relationship must be so near as to raise 9. By and with the advice of council. of itself evidence of partialty. EgglesThey hold for three years. Pub. Stat. ton z'. Smiley,17 Johns. (N.Y.) 133, 191; Mass., p. 863

Carman 7'. Newell, i Den. (N. Y.) 25. 10. And hold for seven years if they The relationship which disqualifies is behave well. Const. Del., art. 6. § 24. held to include sister in law. Foot v.

. 11. As many as he deems necessary. Morgan, i llill (N. Y.) 654. Or son in

. They hold four years subject to removal law. Rivenburgh 7'. llenness, 4 Lans. by the governor. Const. Florida (1875), (N. Y.) 208; Watterson z'. Ramsey, 2 art. 6. 15.

Pa. County Ct. 137. Brother or son or 12. They hold five years. Const. N. son in law. See The Complete Digest II., art. 75.

See also Murfree's Justice, (1887), "January to June," p. 1589. Practice, schedule "A" to g 8, from In Connecticut, the justice is disquali. which the above synopsis is taken. fied where he or his son, father, 13. Anonymous, 107

Mass. 604; brother, father in law, son in law, partOpinion of Sup. Ct., 62 Me. 596; Mur- ner, clerk or student, or any other free's Justice, Practice, $$ 9, 10, Il. person occupying the same office, shall

14. Murfree's Justice, Practice, 9 act as attorney, or shall have drawn up 15. Phillips v. Thralls, 26 Kan. 780; the declaration or complaint.” Pub.

V. DE JURE OR DE FACTO JUSTICES. —A justice of the peace may be a de jure or a de facto officer.1 " The distinction between a de jure and a de facto officer is well settled and understood. Justices in common with other officers may be merely de facto justices, if their title to their offices is defective, but their possession and exercise of the function of the office is acknowledged and understood.''2

VI. Ex OFFICIO JUSTICES.—In some States, the acts incorporating cities make mayors or other city officers justices of the

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Acts Conn. (1887), ch. 50, p. 686. See and in favor of third persons, and to also p. 681, where the justice is dis- protect innocent parties who have qualified on reaching seventy years of trusted to the apparent title of an offiage. See generally Edwards v. Rus- cer. People v Albany etc. R. Co., 38 sell, 21 Wend. (N. Y.) 63; Travis v. How. Pr. (N. Y.) 228, 267; S. C., 2 Lans. Jenkins, 30 How. Pr. (N. Y.)_152; (N. Y.) 459; 57 Barb. (N. Y.) 204. Spear v. Robinson, 29 Me. 531; Daw- If a person is sued for an act done by son v. Wells, 3 Ind. 398. After final himself

, and for the doing of it he jusv judgment, held, too late to object that tifies as an officer, he may show, in the plaintiff and the justice are brothers in first instance, by parol evidence, that at law. Rector v. Drury, 4 Chand. the time, he was such officer de facto, (Wis.) 24.

for such evidence is prima facie eviSee generally De Facto OFFI. dence that he is such officer de jure. CERS, vol. 5, p. 93 et seq.

Willis 2. Sproule. 13 Kan. 257; Brown 1. Rheinhart v. State, 14 Kan. 318; v. Connelly, 5 Blackf. (Ind.) 390.

5 Laver W. McGlatchin, 28 Wis. 454; There can be no de facto officer State v. Bloom, 17 Wis. 521; State v. when there is no office to fill. Messmore, 14 Wis. 163; Pool 7'. Perdue, In re Hinkle, 31 Kan. 717; Leach v. 44 Ga. +5+; İlinton v. Lindsay, 20 Ga. People, 118 Ill. 157; People v. Veuve, 746; People v. Stevens, 5 Hill (N. Y.) (Cal.), 3 Pac. Rep. 862. An officer de 616.

facto must be in the actual possession of 2. Murfree's Justice, Practice, § 13.- the office and have the same under his A person clected justice of the peace, control. If the officer de jure is in but who has neglected to take the of- possession of the office, no other person ficial oath or give the official bond, is, can be an officer de facto for that office. nevertheless, in office by color of title, Two persons cannot be officers de and his acts are valid as regards the pub- facto for the same office at the same lic and third persons, and binding on time. M'Cahon v. Leavenworth Co. the parties to the action brought before 8 Kan. 437, him, yet he could not recover his fees, The legality of the appointment or and he would be a trespasser if he en- of the election of the justice cannot be forced the payment rendered in the attacked collaterally. Baker v. State, action against the property of the de- 66 Wis. 42; State v. Brooks (La.), 2 S. fendant. In such a case he would be a Rep. 498, Hamlin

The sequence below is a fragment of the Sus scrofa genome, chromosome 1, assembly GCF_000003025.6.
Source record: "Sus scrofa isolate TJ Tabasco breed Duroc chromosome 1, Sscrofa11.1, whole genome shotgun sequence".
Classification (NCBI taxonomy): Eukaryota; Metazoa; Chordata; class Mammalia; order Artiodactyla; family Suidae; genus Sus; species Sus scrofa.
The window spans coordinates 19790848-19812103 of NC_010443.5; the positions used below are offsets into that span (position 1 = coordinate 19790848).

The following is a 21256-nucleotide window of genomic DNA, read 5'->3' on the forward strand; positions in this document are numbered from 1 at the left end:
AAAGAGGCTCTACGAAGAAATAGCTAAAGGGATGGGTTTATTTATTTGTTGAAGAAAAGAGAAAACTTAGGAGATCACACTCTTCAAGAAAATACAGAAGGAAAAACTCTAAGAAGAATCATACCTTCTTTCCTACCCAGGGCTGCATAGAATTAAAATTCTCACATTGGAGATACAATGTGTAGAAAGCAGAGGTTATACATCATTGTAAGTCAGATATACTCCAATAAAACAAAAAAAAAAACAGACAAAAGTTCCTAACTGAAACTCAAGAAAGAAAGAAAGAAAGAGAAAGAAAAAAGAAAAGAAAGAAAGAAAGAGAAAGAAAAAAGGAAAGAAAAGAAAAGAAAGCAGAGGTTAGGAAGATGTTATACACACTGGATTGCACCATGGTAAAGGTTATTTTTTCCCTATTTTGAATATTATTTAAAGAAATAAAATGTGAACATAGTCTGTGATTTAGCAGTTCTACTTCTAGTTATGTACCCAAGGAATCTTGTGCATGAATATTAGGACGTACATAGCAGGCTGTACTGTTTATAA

Rep. 498, Hamlin v. Dingman, 41 de facto, but not a de jure, justice. How. Pr. (N. Y.) 132; s. C., 5 Lans. Greenleaf v. Low, 4 Den. (N. Y.) 168; (N. Y.) 61. Snyder 2. Schram, 59 How. Pr. (N. As to the rights of the de jure officer Y.) 404; People r'. Cook, 8 N. Y. 67, against intruders, and when they can 84: s. c. 59 Am. Dec. 463; Weeks v. be enforced, see Bier v. Gorrell, 30 Ellis, 2 Barb. (N. Y.) 320; Riddle v. W. Va. 95; Selby v. Portland, 14 Bedford Co., 7 S. & R. (Pa.) 386; Oreg. 243; Hannon v. Grizzard, g6 People 2. Peabody, 6 Abb. (N. Y.) Pr. N. Car. 293; Andrews v. Portland, 79 234; Morton v. Lee, 28 Kan. 286. See Me. 384. also Farrier v. State, 48 N. J. L. 613; But an oath administered by a de People v. Colerick (Mich.), 34 N. W. facto justice cannot be made the basis Rep. 683; People v. Webber, 86 111. 283. of a prosecution for perjury, yet the de But there can be no officer de facto as fendant must rebut the presumption against the people in an action by the that the officer is a de jure justice. people to try the title to the office. The Biggerstaff v. Commonwealth, 11 Bush doctrine of de facto officers applies to (Ky.) 169.



peace, ex officio. But, in such cases, the termination of the officer's term as city officer extinguishes his authority as a justice, and his jurisdiction is limited to the city's territory, and is, generally, limited to criminal causes, or misdemeanors. In other States it is decided that the mayor or other city officer of a city cannot exercise the functions of a justice of the peace. In Georgia, a notary public is, ex officio, a justice for his district.

VII. BOND OF JUSTICES.—In nearly all the States a justice is required, by statutory enactment, to execute an official bond before

, entering upon the discharge of his official duties. Yet in some States an official bond is not required. 6 The penalties of the bonds are not uniform in the various States, and the conditions of the bonds vary considerably.8